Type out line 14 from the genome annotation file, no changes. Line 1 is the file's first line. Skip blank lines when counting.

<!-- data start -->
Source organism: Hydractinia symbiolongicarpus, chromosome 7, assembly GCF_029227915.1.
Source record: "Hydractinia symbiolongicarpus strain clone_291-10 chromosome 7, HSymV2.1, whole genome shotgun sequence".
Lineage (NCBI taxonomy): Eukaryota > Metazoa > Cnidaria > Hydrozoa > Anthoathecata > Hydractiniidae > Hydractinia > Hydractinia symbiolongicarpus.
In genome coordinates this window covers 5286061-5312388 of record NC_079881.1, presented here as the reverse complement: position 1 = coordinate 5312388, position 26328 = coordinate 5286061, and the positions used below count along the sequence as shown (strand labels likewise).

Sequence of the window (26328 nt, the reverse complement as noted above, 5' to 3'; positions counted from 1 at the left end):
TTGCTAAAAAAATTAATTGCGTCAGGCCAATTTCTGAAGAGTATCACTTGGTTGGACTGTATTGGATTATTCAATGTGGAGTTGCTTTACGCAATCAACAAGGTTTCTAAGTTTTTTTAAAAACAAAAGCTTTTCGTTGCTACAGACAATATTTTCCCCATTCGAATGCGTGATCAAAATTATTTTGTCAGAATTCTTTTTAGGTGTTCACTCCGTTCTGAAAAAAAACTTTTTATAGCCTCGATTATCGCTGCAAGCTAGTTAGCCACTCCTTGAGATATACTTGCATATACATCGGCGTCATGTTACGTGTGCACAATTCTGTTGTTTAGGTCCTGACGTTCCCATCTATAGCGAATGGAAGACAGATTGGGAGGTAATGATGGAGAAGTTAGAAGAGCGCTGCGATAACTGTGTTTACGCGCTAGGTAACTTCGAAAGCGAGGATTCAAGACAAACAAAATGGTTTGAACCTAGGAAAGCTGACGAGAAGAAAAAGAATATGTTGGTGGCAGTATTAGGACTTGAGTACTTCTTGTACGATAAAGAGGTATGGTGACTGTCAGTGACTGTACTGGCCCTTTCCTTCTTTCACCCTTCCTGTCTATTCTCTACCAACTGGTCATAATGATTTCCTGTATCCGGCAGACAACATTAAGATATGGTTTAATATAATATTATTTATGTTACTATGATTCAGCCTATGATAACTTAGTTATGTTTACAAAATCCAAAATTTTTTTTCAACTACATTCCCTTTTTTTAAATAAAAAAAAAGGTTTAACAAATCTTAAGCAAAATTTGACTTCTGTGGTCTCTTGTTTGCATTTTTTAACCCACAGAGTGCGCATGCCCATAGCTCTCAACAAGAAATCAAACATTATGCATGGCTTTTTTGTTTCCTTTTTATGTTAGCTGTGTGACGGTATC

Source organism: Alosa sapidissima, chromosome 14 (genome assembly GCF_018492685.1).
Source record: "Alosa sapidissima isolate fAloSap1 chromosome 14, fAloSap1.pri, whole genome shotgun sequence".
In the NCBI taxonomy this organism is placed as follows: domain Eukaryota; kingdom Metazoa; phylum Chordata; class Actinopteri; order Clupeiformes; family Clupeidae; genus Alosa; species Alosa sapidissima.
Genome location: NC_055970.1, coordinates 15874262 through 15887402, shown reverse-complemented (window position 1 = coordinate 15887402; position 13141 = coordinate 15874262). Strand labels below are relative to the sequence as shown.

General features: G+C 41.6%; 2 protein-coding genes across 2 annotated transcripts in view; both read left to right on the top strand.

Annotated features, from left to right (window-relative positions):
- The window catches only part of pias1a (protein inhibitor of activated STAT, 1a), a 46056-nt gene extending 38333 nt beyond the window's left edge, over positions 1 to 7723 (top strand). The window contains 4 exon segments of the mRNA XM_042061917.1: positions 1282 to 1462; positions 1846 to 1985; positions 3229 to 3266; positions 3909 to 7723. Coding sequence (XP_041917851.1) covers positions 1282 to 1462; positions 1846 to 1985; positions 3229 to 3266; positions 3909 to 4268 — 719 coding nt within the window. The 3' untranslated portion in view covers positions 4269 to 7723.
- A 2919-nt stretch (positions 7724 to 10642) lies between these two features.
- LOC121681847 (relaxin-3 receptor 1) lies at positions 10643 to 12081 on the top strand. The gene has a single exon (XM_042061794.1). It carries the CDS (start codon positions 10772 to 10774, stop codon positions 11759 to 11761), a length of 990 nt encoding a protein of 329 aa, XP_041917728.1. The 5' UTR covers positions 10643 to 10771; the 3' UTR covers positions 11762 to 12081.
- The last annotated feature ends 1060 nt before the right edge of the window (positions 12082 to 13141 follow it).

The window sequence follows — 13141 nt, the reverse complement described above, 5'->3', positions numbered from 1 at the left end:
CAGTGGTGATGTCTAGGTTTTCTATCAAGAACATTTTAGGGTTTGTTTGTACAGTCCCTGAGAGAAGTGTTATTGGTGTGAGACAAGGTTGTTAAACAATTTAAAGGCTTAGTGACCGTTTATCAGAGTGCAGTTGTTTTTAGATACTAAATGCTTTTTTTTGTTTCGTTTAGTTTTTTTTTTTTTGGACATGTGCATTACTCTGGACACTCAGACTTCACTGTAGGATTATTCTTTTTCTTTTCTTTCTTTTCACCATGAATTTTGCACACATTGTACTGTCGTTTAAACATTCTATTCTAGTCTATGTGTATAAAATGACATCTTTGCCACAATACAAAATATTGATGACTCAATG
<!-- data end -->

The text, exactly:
- A 2919-nt stretch (positions 7724 to 10642) lies between these two features.